A respected American Novelist Mark Twain once wrote, ““There are three kinds of lies: lies, damned lies, and statistics.”
This 1906 line used countless times since may come to haunt the incumbent government, which claimed to have halved poverty from 23.2 percent in 2007 to around 12 percent in 2012 as per the Bhutan Poverty Analysis report 2012.
The Bhutanese has found that the increase in food price figures (food price inflation) from 2007 to 2012 used by the National Statistical Bureau (NSB) as a key data to calculate the poverty rate in 2012 is much lower than the actual increase in food prices.
This would have lead to distortions in calculating the poverty rate showing poverty to be lower than it actually is.
Simply put the NSB had said that anyone consuming below Nu 1,704 per month in March 2012 is below the poverty line. So as per the NSB study only 12 percent of the population fell below the poverty line. But if the actual food inflation as found by this paper is used then the poverty line would increase significantly from Nu 1,704 thus increasing the poverty rate as more people would fall below this line.
This is because of the Nu 1,704.84 figure the major part comprising 67.7 percent or Nu 1,154.74 is for food consumption.
In 2007 the total poverty line was consumption of Nu 1,096.94 per month which after being adjusted for Consumer Price Index or inflation is calculated to be Nu 1,704.84 in 2012.
In the food component the NSB applied a food inflation of 68 percent from 2007 to 2012 to increase the food poverty line from Nu 688.96 in 2007 to Nu 1,154.74.
However, this paper has found that the 68 percent food inflation from 2007 to 2012 does not hold water when compared with the actual increase in food prices in the market.
In fact this paper found that food prices had increased from 100 percent to even 300 percent from 2007 to 2012 in most major food items like rice, dairy products, vegetables and to a lesser extent in meat.
This should mean that the poverty line in reality should be higher than Nu 1,704 per month and thus it would also mean that the poverty rate is actually higher than 12 percent.
The NSB in a survey on per capita household food consumption expenditure found that the four biggest food groups on which Bhutanese spent most amount of money on was Dairy products (20.39%), Rice (14.73%), Vegetables (14.24%) and meat (8.05%). This would comprise around 60 percent of money spent by an average Bhutanese on food.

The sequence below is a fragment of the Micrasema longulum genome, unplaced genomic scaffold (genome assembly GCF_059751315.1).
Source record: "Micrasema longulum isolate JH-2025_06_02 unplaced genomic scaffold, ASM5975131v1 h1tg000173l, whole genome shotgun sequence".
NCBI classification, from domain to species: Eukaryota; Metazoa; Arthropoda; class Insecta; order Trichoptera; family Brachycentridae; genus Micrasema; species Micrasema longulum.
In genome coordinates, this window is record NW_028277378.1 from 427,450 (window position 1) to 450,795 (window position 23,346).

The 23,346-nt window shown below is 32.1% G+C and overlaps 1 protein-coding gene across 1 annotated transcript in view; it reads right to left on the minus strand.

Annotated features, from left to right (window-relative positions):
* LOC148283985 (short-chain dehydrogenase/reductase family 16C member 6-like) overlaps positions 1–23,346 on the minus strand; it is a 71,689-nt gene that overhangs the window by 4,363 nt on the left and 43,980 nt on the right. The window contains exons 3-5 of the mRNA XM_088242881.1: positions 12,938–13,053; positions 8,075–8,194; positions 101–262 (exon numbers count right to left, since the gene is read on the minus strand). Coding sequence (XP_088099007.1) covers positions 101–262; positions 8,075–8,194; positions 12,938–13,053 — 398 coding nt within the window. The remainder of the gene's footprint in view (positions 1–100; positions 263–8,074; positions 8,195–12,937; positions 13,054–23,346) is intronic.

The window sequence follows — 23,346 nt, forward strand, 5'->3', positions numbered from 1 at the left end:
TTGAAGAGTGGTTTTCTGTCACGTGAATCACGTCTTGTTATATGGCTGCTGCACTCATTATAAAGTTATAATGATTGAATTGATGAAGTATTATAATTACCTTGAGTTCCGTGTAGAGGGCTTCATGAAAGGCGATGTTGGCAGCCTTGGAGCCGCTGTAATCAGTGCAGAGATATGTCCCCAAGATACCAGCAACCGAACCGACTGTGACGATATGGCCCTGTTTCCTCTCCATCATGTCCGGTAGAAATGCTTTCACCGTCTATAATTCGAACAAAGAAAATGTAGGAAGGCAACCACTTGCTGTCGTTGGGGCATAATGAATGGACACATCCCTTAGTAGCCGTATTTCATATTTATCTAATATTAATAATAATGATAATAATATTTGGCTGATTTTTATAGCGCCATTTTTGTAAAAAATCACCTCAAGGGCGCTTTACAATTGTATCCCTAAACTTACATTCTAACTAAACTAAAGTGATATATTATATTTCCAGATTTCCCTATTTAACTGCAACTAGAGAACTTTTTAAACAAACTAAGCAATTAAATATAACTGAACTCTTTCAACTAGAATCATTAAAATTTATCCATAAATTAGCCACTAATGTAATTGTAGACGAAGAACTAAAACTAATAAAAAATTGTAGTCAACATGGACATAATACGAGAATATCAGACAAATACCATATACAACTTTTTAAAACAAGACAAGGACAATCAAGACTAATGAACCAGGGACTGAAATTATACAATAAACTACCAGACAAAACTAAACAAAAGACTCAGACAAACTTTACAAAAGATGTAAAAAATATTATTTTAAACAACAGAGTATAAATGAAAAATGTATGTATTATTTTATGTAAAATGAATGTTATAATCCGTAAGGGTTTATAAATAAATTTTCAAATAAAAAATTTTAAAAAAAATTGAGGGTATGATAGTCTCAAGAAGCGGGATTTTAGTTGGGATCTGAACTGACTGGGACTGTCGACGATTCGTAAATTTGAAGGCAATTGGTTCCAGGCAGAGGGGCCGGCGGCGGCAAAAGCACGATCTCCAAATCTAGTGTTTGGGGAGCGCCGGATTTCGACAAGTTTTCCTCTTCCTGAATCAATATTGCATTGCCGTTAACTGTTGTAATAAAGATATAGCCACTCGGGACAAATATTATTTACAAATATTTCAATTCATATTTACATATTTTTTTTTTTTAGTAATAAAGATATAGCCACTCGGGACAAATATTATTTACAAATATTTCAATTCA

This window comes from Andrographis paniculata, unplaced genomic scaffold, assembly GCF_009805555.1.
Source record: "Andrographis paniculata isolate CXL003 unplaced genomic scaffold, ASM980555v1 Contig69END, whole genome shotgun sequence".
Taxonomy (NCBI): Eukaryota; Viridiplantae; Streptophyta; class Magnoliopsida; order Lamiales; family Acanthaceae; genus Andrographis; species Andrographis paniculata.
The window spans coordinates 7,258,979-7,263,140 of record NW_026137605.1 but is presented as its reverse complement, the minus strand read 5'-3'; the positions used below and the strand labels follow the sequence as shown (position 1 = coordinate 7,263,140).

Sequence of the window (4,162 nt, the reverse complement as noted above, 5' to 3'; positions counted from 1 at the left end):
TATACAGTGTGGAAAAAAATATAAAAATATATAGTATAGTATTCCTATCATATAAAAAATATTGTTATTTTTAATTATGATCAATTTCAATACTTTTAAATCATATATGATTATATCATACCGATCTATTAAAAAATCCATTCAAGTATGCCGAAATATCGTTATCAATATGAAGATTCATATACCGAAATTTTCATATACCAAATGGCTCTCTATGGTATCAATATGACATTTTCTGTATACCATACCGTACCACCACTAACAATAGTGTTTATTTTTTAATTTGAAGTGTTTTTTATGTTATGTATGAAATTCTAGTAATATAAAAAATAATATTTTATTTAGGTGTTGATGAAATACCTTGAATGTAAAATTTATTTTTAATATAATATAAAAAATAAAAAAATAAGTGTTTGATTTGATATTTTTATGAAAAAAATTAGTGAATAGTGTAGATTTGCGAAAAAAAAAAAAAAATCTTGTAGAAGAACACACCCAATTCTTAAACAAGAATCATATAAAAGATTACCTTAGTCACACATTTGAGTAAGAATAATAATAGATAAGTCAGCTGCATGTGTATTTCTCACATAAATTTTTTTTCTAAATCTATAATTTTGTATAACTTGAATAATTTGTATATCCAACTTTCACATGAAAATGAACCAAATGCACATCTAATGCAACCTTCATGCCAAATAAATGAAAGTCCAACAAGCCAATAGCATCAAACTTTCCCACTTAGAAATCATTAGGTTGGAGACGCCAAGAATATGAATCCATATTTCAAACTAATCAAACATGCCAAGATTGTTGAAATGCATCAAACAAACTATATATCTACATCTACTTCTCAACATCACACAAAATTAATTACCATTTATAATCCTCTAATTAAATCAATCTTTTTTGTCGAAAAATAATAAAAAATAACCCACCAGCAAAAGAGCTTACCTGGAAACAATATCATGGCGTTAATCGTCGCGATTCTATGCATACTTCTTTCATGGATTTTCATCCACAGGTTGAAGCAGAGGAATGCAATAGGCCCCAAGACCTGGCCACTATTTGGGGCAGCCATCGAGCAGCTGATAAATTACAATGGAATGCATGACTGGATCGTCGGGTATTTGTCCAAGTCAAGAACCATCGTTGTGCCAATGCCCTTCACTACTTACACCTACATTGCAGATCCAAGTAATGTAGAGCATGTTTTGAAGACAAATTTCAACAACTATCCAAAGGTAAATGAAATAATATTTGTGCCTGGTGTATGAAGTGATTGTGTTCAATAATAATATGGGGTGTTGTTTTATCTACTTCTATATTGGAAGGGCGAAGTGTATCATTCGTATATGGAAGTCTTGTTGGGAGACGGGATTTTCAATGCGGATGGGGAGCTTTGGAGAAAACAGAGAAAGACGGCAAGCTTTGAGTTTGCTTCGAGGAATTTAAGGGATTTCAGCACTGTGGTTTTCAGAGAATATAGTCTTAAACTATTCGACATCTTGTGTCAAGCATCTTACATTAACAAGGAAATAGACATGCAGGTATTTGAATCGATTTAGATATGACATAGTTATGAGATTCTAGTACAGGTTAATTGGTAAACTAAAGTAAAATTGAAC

This paper took the above items and compared its 2007-2012 prices and found that in all cases the food inflation was much higher than those computed by the NSB.
The Bhutanese talked to eight vegetable vendors in the Thimphu Centenary farmers market who have been selling vegetables and other items from seven to 13 years at the market. They are Choki Dema (45), Goma Rai (51) from Dagana, Tshering Deki (50) from Trashigantse, Ugyen Dorji (55) from Trashiyangtse, Chandra Kala (35) from Tsirang, Karma (55) from Kurtoe and a meat vendor Kezang (44) from Chukha.
To include a regional variation some prices were also compared to an agricultural Dzongkhag like Paro.
It was found that red rice which was around Nu 35 a ‘de’ (1.5 kg) in 2007 became Nu 100 in 2012 which is a 200 percent increase in price. Japanese white rice which was Nu 35 per kg in 2007 was Nu 65 in 2012 which is almost a 100 percent increase in price. Even in the rice bowl of Bhutan, Paro the prices were similar with a Nu 5 or 10 difference.
In case of dairy products a piece of ‘Datsi’ which cost Nu 10 to Nu 15 in 2007 was Nu 35 to Nu 40 in 2012 which is around a 200 percent increase in price. In dairy rich Paro the Datsi which cost Nu 10 in 2007 was available for only Nu 25 to Nu 30 in 2012. In Thimphu Butter cost Nu 150 per kg but it cost Nu 300 to 350 per kg in 2012 which is a 100 percent increase. Milk which cost Nu 20 per liter in 2007 was Nu 45 to Nu 50 per liter.
In Vegetables the price of local potatoes rose from Nu 10 per Kg in 2007 to Nu 30 per Kg in 2012. The price of Red Chilli trebled from Nu 50 for a small pouch to Nu 150 in 2012. Spinach rose from Nu 5 to Nu 20. Beans increased in prices from Nu 20 to Nu 70. Asparagus increased from Nu 30 to Nu 70. Tomatoes rose from Nu 20 to Nu 60 per Kg. There were similar increases in Paro though the vegetables there were slightly cheaper when in season.
Under meat the prices have increased in a more stable manner due to price controls on meat by the government. Sikam rose from Nu 240 to Nu 320 per kg, Beef with bone increased from Nu 100 to Nu 170, Chicken from Nu 190 to Nu 250, Dry fish increase from Nu 160 in 2007 to Nu 260 per kilo today. In Paro increase in meat prices were similar to Thimphu with minor variations.
Therefore, all the dramatic increases in food prices above show that the food inflation rate of 68 percent is underestimated and thus the Nu 1,704.84 per month poverty line is in accurate. If the real food inflation is applied then this line whose majority component is food consumption would increase dramatically. This would mean that the poverty rate would also increase above 12 percent.
NSB officials said that their food prices represented the whole country in both rural and urban areas and that taking prices only from Thimphu would make the rates biased. They also said that the Consumer Price Index on food prices was monitored by the NSB on a monthly basis from food outlets.
However, the NSB does not have a cost of living index to compare the per capita consumption between various regions. They have instead used a Paasche Index formula to approximate the comparison.
NSB officials also maintained that their entire poverty report was sent to and checked by the World Bank who found nothing wrong with the techniques used.
However, this paper learnt that the World Bank while checking the methods of calculation never really checked the raw data or the real extent of increase in food prices.
Tenzing Lamsang / Thimphu